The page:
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Date:   Thu, 5 Apr 2018 14:34:43 -0600
From:   Scott Bauer <>
Cc:     Jonas Rabenstein <>,
        Christoph Hellwig <>,
        Jonathan Derrick <>,
        Jens Axboe <>,,
Subject: Re: [PATCH v2 08/11] block: sed-opal: ioctl for writing to shadow mbr

On Thu, Mar 29, 2018 at 08:27:30PM +0200, wrote:
> On Thu, Mar 29, 2018 at 11:16:42AM -0600, Scott Bauer wrote:
> > Yeah, having to autheticate to write the MBR is a real bummer. Theoretically
> > you could dd a the pw struct + the shador MBR into sysfs. But that's
> > a pretty disgusting hack just to use sysfs. The other method I thought of
> > was to authenticate via ioctl then write via sysfs. We already save the PW
> > in-kernel for unlocks, so perhaps we can re-use the save-for-unlock to
> > do shadow MBR writes via sysfs?
> > 
> > Re-using an already exposed ioctl for another purpose seems somewhat dangerous?
> > In the sense that what if the user wants to write the smbr but doesn't want to
> > unlock on suspends, or does not want their PW hanging around in the kernel.
> Well. If we would force the user to a two-step interaction, why not stay
> completely in sysfs? So instead of using the save-for-unlock ioctl, we
> could export each security provider( (AdminSP, UserSPX, ...) as a sysfs

The Problem with this is Single user mode, where you can assign users to locking ranges.
There would have to be a lot of dynamic changes of sysfs as users get added/removed,
or added to LRs etc. It seems like we're trying mold something that already
works fine into something that doesnt really work as we dig into the details. 

> directory with appropriate files (e.g. mbr for AdminSP) as well as a
> 'unlock' file to store a users password for the specific locking space
> and a 'lock' file to remove the stored password on write to it.
> Of course, while this will prevent from reuse of the ioctl and
> stays within the same configuration method, the PW will still hang
> around in the kernel between 'lock' and 'unlock'.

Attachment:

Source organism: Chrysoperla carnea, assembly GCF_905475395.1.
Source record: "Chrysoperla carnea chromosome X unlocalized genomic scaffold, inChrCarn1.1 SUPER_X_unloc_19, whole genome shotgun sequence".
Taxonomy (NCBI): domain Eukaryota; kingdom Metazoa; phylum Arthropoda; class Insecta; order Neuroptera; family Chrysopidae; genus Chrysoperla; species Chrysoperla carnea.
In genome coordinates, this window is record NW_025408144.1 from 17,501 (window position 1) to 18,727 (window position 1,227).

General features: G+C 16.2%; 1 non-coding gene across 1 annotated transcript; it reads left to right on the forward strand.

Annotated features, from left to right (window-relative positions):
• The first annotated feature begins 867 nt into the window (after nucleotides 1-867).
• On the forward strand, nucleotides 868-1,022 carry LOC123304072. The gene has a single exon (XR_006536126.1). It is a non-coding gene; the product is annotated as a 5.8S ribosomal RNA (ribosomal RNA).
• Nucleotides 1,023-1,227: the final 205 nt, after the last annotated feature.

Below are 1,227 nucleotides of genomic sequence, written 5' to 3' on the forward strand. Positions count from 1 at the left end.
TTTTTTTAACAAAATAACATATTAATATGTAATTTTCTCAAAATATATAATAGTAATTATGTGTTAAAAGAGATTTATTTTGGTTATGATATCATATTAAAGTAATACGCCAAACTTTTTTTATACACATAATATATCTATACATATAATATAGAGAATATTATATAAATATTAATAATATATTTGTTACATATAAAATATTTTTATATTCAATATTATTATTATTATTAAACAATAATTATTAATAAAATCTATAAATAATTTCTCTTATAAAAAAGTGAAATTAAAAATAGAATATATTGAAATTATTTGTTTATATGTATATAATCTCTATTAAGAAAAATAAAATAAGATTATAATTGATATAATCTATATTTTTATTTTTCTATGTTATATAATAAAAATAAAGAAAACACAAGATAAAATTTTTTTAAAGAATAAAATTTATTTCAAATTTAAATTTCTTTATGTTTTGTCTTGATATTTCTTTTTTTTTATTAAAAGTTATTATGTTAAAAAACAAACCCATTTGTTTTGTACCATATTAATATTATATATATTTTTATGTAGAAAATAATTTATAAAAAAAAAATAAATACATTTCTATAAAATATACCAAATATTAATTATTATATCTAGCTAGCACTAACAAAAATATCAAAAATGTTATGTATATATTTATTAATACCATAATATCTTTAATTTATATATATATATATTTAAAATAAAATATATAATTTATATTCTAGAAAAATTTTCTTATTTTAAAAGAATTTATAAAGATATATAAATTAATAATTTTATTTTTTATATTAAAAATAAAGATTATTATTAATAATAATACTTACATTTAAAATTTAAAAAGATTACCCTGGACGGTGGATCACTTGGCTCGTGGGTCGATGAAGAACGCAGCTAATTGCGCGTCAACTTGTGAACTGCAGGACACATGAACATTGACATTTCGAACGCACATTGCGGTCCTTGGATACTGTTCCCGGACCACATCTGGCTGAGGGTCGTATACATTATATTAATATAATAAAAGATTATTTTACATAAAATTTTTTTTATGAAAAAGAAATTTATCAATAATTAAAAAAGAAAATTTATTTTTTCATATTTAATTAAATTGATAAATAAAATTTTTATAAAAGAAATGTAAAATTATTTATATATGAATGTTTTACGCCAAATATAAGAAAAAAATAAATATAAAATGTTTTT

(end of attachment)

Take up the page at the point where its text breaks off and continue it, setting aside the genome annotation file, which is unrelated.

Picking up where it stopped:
> Another idea I just came across while writing this down:
> Instead of storing/releasing the password permanently with the 'unlock' and
> 'lock' files, those may be used to start/stop an authenticated session.
> To make it more clear what I mean: Each ioctl that requires
> authentication has a similar pattern:
> discovery0, start_session, <do_work>, end_session
> Instead of having the combination determined by the ioctl, the 'unlock'
> would do discovery0 and start_session while the 'lock' would do the
> end_session. The user is free to issue further commands with the
> appropriate write/reads to other files of the sysfs-directory.
> While this removes the requirement to store the key within kernel space,
> the open session handle may be used from everybody with permissions for
> read/write access to the sysfs-directory files. So this is not optimal
> as not only the user who provided the password will finally be able to use
> it.

I generally like the idea of being able to run your abritrary opal commands, but:

that's probably not going to work for the final reason you outlined.
Even though it's root only access(to sysfs) we're breaking the authentication
lower down by essentially allowing any opal command to be ran if you've somehow
become root.

The other issue with this is the session time out in opal. When we dispatch the commands
in-kernel we're hammering them out 1-by-1. If the user needs to do an activatelsp,
setuplr, etc. They do that with a new session.

If someone starts the session and it times out it may be hard to figure out how to not
get an SP_BUSY back from the controller. I've in the past just had to wipe my damn
fw to get out of SP_BUSYs, but that could be due to the early implementations I was
dealing with.

> I already did some basic work to split of the session-information from
> the opal_dev struct (initially to reduce the memory-footprint of devices with
> currently no active opal-interaction). So I think, I could get a
> proof-of-concept of this approach within the next one or two weeks if
> there are no objections to the base idea.

Sorry to ocme back a week later, but if you do have anything it would be at least
interesting to see. I would still prefer the ioctl route, but will review and test
any implementation people deem acceptable. 

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